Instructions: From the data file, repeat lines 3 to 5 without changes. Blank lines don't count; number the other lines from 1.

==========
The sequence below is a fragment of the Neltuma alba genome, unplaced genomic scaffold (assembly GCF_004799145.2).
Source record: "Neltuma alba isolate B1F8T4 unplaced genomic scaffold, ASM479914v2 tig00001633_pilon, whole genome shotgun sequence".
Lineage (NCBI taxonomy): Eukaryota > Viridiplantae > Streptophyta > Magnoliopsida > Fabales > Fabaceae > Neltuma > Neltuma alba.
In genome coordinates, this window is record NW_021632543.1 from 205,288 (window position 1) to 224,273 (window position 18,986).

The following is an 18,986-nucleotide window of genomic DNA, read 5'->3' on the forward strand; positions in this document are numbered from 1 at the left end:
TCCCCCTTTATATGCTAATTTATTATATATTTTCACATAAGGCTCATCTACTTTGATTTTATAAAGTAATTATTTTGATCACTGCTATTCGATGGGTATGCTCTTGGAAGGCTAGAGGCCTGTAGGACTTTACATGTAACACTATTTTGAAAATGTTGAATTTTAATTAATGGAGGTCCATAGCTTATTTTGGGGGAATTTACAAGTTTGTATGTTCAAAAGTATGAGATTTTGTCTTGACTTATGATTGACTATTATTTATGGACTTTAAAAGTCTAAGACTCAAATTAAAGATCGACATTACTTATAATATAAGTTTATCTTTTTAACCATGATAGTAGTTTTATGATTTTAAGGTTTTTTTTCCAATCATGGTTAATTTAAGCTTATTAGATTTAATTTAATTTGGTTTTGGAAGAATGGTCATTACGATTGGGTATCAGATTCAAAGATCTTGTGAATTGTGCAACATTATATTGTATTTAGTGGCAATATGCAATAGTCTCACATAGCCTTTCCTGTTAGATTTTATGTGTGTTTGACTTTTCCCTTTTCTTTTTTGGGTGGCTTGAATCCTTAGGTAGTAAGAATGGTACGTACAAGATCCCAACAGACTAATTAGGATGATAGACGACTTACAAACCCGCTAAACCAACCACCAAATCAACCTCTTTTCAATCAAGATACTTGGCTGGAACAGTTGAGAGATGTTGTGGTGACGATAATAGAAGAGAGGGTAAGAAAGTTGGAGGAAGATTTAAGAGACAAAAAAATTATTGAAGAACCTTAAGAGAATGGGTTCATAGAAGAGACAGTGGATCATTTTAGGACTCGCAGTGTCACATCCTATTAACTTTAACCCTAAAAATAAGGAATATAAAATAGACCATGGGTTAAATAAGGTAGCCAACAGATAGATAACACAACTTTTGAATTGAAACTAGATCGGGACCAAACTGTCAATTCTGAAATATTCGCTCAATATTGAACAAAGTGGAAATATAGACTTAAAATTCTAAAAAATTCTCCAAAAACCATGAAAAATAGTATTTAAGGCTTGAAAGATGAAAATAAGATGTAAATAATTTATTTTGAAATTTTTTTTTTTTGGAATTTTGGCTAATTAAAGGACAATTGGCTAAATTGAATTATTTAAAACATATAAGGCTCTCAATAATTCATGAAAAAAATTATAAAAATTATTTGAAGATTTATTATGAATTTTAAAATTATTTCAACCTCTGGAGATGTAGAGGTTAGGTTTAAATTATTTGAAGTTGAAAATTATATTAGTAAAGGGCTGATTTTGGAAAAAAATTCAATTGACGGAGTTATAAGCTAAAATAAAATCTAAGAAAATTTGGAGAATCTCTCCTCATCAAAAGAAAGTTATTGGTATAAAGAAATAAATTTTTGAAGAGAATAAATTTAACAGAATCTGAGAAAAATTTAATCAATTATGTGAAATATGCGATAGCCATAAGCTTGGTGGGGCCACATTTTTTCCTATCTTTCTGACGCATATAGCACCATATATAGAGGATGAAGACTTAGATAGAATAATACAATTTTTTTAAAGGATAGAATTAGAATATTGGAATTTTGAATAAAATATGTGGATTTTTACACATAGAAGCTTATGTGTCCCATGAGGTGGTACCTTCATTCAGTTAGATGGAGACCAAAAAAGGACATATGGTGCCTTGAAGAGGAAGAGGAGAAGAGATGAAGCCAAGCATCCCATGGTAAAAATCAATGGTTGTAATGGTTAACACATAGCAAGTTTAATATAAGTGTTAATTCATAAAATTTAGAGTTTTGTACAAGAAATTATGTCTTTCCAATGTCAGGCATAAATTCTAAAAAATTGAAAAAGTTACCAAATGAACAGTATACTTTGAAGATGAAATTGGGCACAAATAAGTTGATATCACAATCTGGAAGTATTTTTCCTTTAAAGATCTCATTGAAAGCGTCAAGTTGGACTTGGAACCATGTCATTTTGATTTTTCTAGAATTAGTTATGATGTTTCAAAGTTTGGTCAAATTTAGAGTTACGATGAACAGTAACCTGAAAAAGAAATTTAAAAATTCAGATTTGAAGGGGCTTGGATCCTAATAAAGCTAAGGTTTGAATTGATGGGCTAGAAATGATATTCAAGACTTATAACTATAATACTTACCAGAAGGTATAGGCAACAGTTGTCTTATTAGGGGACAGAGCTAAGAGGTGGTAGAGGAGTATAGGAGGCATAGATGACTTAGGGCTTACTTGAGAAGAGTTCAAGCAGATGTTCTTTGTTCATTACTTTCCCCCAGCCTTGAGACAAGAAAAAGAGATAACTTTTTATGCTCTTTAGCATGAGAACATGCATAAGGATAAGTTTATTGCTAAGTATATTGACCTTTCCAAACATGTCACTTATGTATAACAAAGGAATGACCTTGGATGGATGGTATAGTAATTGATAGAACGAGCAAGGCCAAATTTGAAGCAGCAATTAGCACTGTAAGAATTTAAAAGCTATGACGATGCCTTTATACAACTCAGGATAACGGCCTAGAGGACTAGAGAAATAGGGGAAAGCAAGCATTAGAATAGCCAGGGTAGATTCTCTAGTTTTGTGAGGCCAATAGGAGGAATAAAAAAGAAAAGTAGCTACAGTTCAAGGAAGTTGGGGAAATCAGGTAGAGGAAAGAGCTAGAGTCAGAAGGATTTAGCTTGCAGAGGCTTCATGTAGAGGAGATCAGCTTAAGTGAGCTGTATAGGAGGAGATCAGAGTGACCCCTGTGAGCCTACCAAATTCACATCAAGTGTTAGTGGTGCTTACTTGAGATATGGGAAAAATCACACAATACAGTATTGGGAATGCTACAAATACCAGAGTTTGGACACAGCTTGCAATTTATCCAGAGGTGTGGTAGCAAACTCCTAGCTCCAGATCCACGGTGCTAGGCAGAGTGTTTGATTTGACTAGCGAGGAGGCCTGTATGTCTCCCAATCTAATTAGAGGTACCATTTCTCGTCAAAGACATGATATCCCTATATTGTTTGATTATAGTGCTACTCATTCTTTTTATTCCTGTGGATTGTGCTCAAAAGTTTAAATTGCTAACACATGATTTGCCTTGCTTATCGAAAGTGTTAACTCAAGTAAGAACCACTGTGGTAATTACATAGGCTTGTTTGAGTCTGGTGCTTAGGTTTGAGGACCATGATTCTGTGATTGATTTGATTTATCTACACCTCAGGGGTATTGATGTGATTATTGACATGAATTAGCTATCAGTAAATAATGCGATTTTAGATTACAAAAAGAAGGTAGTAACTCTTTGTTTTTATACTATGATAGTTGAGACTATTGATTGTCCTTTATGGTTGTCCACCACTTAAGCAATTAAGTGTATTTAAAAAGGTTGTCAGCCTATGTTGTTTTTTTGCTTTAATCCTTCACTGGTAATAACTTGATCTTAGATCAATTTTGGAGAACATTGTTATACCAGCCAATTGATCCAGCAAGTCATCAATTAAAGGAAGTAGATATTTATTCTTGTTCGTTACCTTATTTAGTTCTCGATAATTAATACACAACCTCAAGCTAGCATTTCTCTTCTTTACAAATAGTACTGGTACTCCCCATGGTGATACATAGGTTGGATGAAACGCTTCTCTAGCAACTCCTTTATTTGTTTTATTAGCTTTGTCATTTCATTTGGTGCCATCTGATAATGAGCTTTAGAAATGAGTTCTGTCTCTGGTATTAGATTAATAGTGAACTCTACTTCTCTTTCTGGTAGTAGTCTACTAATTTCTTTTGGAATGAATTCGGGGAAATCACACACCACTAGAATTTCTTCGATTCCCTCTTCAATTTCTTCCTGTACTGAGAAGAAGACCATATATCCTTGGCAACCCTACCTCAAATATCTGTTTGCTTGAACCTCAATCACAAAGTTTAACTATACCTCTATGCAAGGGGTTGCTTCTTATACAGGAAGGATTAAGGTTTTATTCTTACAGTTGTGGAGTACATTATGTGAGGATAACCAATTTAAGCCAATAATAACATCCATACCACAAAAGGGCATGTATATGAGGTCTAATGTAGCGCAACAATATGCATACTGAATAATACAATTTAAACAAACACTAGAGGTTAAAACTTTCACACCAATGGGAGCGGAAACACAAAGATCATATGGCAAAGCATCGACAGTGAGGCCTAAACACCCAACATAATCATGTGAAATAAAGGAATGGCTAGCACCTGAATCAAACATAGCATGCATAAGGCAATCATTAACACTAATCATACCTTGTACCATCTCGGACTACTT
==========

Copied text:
Lineage (NCBI taxonomy): Eukaryota > Viridiplantae > Streptophyta > Magnoliopsida > Fabales > Fabaceae > Neltuma > Neltuma alba.
In genome coordinates, this window is record NW_021632543.1 from 205,288 (window position 1) to 224,273 (window position 18,986).

The following is an 18,986-nucleotide window of genomic DNA, read 5'->3' on the forward strand; positions in this document are numbered from 1 at the left end: